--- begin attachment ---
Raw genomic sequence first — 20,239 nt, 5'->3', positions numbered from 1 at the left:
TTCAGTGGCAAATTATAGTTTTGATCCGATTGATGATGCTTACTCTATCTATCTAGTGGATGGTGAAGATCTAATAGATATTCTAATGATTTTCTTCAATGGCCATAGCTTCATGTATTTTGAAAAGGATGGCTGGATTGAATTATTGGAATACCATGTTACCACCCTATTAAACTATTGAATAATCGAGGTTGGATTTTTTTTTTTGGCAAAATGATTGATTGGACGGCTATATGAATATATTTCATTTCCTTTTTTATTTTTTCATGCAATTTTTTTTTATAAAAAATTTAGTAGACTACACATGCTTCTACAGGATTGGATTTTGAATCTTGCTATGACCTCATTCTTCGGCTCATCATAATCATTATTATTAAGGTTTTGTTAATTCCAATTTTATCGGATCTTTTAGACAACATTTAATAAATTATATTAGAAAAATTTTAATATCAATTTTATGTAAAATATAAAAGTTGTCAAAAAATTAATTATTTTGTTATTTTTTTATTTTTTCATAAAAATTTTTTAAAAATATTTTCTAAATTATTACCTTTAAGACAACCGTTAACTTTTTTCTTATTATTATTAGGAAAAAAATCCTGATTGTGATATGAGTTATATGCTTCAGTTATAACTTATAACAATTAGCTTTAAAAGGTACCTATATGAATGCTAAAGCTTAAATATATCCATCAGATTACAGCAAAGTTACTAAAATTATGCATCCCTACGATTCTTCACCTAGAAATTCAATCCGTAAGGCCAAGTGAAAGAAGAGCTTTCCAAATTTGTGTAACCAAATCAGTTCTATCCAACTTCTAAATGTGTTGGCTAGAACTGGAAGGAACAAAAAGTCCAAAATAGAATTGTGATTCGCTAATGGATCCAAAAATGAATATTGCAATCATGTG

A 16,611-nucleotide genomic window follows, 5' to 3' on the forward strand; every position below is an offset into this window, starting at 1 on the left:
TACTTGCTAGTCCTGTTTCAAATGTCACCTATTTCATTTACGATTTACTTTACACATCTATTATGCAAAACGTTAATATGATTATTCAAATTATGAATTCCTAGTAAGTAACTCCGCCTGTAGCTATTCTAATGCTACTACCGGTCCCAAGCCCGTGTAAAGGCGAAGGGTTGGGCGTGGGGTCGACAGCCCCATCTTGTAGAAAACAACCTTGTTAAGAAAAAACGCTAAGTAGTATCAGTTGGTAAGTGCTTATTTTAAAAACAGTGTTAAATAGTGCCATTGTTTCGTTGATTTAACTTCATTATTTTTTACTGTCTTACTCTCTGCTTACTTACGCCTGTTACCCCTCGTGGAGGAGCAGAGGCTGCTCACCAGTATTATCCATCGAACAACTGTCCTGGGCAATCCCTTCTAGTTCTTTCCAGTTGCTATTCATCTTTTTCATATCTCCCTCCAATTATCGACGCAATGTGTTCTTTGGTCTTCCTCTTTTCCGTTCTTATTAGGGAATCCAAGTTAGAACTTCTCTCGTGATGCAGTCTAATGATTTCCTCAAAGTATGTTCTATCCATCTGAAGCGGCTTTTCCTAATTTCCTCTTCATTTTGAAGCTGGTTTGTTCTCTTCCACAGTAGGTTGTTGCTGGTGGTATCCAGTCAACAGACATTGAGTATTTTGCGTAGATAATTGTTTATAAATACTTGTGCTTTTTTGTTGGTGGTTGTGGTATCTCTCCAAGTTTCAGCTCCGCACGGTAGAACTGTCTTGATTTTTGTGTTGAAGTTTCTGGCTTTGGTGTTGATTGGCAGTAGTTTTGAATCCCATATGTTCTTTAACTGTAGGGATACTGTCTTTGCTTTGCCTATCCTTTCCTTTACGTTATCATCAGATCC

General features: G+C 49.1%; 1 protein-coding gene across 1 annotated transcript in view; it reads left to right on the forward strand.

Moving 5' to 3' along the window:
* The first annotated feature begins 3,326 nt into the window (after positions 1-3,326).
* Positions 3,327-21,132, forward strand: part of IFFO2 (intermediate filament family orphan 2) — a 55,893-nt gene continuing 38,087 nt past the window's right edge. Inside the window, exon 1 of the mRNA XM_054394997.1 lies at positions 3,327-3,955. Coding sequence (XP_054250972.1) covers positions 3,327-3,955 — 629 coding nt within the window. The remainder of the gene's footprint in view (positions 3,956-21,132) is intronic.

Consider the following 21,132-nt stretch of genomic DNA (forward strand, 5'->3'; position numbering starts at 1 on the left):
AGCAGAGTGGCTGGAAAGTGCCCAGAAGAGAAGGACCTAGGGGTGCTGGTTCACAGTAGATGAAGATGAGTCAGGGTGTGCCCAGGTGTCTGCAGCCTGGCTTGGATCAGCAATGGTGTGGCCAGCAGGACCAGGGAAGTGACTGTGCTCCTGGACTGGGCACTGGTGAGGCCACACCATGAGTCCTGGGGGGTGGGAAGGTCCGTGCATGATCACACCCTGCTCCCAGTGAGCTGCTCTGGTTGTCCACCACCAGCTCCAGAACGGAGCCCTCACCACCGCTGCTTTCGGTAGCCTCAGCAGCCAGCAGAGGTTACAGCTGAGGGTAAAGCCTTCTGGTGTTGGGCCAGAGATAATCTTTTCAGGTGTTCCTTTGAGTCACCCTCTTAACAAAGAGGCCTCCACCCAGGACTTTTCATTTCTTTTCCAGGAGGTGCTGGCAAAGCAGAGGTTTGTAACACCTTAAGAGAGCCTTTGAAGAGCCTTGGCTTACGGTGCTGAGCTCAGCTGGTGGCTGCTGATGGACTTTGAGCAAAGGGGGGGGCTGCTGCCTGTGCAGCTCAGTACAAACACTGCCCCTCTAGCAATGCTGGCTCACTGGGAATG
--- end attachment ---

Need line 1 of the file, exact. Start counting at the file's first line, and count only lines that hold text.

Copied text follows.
Raw genomic sequence first — 20,239 nt, 5'->3', positions numbered from 1 at the left: